Jordan saw suppressed freedoms due to legal loopholes in 2022 — HRW

Amman - Ameer
(File photo: Ameer Khalifeh/JNews)
AMMAN Human Rights Watch (HRW) expressed concerns about the human rights situation in Jordan in 2022, referencing “vague” provisions, circumventions, and undue extensions of the law that were “used” by the authorities to suppress freedoms and impinge on the legal rights of citizens, women, and refugees.اضافة اعلان

The criticism came in the HRW "World Report 2023", issued on Thursday, in which the organization reviewed human rights practices in approximately 100 countries for the year 2022, AmmanNet reported.

Here are some of the detailed concerns outlined in the Jordan-focused section of the report:

Suppression of free speech
In September of last year, HRW issued a separate report showing how the Jordanian authorities employed “vague and overly broad criminal laws to suppress free speech and other freedoms”, according to the report.

In 2020, the number of cases relating to such charges nearly doubled from 2019 figures, according to the National Center for Human Rights (NCHR) annual reports.

In March of 2022, the Jordanian authorities detained Daoud Kuttab, a Palestinian-American journalist and director general of the Community Media Network in Amman, and journalist Taghreed Al-Rishq, both over publications and statements they had issued, according to AmmanNet.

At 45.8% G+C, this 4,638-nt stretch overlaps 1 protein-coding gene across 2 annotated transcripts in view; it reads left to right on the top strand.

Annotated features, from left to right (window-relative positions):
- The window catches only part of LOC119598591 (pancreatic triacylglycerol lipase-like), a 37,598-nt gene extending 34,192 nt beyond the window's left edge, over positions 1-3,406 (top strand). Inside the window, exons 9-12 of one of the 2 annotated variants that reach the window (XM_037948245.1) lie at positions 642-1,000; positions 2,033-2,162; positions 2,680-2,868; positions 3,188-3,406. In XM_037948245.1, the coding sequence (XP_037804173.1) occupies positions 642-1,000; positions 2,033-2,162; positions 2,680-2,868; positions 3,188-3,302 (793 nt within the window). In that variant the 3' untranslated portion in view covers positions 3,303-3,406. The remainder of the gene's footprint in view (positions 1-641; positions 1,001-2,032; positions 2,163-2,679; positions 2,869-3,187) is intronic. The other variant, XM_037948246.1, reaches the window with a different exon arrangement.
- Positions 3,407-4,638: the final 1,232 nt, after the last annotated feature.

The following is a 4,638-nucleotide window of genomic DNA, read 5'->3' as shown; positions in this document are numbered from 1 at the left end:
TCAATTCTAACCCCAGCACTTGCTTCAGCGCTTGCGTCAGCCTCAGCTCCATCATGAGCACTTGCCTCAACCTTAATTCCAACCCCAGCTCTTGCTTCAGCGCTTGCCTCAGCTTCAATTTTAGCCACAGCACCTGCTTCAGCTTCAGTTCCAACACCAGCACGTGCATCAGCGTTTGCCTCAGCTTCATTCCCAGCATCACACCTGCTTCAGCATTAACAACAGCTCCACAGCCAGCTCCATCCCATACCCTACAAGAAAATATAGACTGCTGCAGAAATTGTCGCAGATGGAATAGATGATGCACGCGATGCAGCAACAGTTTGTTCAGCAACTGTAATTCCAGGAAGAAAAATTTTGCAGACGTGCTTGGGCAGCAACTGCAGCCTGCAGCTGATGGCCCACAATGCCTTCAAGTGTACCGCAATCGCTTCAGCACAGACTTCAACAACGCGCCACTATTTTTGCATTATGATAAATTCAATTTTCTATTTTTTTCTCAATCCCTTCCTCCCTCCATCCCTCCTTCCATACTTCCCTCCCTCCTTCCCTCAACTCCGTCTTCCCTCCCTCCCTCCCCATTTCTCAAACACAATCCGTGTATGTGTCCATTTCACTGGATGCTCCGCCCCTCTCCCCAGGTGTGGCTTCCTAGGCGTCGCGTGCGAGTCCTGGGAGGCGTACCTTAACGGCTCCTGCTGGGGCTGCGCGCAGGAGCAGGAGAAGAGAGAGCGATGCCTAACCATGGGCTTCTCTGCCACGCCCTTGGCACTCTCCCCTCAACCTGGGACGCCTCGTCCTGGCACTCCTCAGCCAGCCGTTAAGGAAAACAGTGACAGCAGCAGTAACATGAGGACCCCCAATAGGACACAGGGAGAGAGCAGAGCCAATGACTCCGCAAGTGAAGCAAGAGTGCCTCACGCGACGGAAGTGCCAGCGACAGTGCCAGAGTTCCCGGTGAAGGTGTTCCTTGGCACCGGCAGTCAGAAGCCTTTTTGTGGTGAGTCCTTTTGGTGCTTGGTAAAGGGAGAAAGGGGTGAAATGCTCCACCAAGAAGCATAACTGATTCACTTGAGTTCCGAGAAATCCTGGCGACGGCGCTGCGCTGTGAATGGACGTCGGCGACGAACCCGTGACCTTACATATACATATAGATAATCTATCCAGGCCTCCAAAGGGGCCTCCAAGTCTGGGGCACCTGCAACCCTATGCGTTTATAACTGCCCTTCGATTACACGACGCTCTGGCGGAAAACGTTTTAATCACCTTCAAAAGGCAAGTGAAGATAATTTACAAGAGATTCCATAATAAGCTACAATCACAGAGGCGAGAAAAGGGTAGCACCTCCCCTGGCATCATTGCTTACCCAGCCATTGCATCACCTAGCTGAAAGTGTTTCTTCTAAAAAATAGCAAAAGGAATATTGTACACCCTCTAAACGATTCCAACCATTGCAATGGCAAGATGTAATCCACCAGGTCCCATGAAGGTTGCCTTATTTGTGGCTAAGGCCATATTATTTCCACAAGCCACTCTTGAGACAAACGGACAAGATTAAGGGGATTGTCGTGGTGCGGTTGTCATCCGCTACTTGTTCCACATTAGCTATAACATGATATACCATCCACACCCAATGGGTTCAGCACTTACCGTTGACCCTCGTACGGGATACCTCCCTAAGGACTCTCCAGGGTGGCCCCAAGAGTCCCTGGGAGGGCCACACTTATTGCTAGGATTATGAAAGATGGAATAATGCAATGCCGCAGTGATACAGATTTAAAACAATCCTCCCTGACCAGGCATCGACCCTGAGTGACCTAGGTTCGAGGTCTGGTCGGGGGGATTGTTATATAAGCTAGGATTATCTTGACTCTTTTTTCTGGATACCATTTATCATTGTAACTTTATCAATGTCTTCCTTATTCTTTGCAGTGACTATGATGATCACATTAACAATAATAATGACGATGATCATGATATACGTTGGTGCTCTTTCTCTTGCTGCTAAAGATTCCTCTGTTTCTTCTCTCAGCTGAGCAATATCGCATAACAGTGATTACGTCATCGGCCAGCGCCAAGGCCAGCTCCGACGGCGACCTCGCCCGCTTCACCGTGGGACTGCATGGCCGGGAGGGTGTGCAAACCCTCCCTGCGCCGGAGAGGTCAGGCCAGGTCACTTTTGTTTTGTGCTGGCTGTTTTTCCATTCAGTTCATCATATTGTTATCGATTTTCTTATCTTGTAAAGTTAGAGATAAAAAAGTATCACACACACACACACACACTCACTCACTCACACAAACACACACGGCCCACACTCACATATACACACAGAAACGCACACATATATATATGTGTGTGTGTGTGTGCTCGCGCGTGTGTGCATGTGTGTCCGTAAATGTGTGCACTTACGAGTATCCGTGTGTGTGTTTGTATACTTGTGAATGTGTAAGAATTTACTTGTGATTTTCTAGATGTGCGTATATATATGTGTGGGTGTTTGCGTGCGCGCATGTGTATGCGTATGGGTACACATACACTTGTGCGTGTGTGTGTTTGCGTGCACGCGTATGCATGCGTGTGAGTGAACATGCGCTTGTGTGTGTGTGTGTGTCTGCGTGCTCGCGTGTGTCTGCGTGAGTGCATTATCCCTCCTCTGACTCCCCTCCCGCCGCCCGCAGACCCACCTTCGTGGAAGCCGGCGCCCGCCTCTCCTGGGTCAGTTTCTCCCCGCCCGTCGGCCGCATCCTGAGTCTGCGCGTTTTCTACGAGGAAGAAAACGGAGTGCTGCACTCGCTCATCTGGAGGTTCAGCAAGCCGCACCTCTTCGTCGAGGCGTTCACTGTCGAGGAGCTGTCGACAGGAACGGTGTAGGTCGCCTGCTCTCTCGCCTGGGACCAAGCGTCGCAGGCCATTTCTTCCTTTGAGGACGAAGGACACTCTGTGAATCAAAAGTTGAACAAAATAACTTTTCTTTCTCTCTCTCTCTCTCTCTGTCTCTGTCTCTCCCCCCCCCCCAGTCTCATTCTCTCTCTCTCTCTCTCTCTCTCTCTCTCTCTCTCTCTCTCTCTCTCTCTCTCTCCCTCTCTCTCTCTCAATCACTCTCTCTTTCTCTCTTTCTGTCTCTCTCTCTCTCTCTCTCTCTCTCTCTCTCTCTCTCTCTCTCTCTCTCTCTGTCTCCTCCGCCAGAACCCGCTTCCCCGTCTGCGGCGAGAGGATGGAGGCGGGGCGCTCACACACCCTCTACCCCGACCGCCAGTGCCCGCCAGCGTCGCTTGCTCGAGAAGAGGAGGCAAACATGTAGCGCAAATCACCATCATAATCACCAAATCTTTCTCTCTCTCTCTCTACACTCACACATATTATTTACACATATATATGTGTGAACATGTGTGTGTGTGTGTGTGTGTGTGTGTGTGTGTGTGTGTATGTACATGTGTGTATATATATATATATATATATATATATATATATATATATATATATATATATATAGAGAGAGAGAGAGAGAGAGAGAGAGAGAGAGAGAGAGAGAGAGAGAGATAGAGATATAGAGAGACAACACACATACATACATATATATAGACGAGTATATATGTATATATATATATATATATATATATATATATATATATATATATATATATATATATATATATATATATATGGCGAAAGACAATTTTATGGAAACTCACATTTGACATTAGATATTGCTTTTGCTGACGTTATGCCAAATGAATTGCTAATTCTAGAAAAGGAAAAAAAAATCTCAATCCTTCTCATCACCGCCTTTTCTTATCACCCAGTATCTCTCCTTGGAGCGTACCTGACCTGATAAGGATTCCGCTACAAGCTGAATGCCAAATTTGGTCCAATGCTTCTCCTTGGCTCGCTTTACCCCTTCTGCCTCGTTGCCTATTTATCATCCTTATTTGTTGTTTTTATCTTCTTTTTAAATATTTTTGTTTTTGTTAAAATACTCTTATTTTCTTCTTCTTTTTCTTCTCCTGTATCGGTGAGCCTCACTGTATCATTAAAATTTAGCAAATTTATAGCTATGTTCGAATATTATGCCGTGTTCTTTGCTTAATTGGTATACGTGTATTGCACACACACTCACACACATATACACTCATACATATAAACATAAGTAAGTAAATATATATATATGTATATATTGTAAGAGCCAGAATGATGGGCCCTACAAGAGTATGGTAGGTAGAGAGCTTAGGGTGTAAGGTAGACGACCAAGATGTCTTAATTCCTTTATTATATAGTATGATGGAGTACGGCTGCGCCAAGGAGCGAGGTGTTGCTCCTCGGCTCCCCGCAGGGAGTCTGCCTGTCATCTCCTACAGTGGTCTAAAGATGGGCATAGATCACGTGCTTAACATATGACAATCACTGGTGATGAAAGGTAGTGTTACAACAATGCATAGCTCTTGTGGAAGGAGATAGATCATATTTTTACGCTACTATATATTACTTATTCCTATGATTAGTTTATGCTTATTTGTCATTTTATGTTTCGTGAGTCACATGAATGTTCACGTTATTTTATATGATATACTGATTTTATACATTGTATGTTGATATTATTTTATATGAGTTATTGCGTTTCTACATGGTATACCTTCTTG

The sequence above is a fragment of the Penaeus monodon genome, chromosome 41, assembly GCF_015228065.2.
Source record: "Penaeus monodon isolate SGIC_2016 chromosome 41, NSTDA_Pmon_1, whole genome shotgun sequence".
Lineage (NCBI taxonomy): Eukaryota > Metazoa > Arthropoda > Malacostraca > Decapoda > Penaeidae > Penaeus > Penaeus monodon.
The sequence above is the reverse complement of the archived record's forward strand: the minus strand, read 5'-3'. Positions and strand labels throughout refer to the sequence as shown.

Furthermore, the report said that the authorities instated several “arbitrary” press gag orders last year regarding various developments in the Kingdom.

Freedom of assembly
According to the Public Gatherings Law, amended in March 2011, Jordan allows free public meetings and demonstrations without government approval. However, the authorities last year obligated many organizations to obtain permission from official bodies to host events, the report stated.

The Jordanian authorities employed “vague and overly broad criminal laws to suppress free speech and other freedoms."

Meanwhile, the report said, freedom of association was restricted under certain Jordanian laws, among them the Labor Law of 1966, which regulates the free formation of trade unions, and the Associations Law of 2008, which regulates nongovernmental groups.

In addition, the “Jordanian authorities impose onerous pre-approval restrictions on the receipt of foreign funding by NGOs”, the report said. It cited an example from last September when the local NGO, the Community Media Network, registered a complaint with the NCHR over the authorities blocking a JD25,000 grant from the German development agency for the NGO to launch a recycling awareness campaign.

Refugees and migrants
As Jordan hosted over 750,000 refugees in 2022, according to the report, the Kingdom’s authorities continued enforcing a decision from 2019 that prevented the UNHCR from registering as asylum seekers anyone who entered the country for medical treatment, study, tourism, or work, “effectively barring recognition of non-Syrians as refugees and leaving many without UNHCR documentation or access to services”.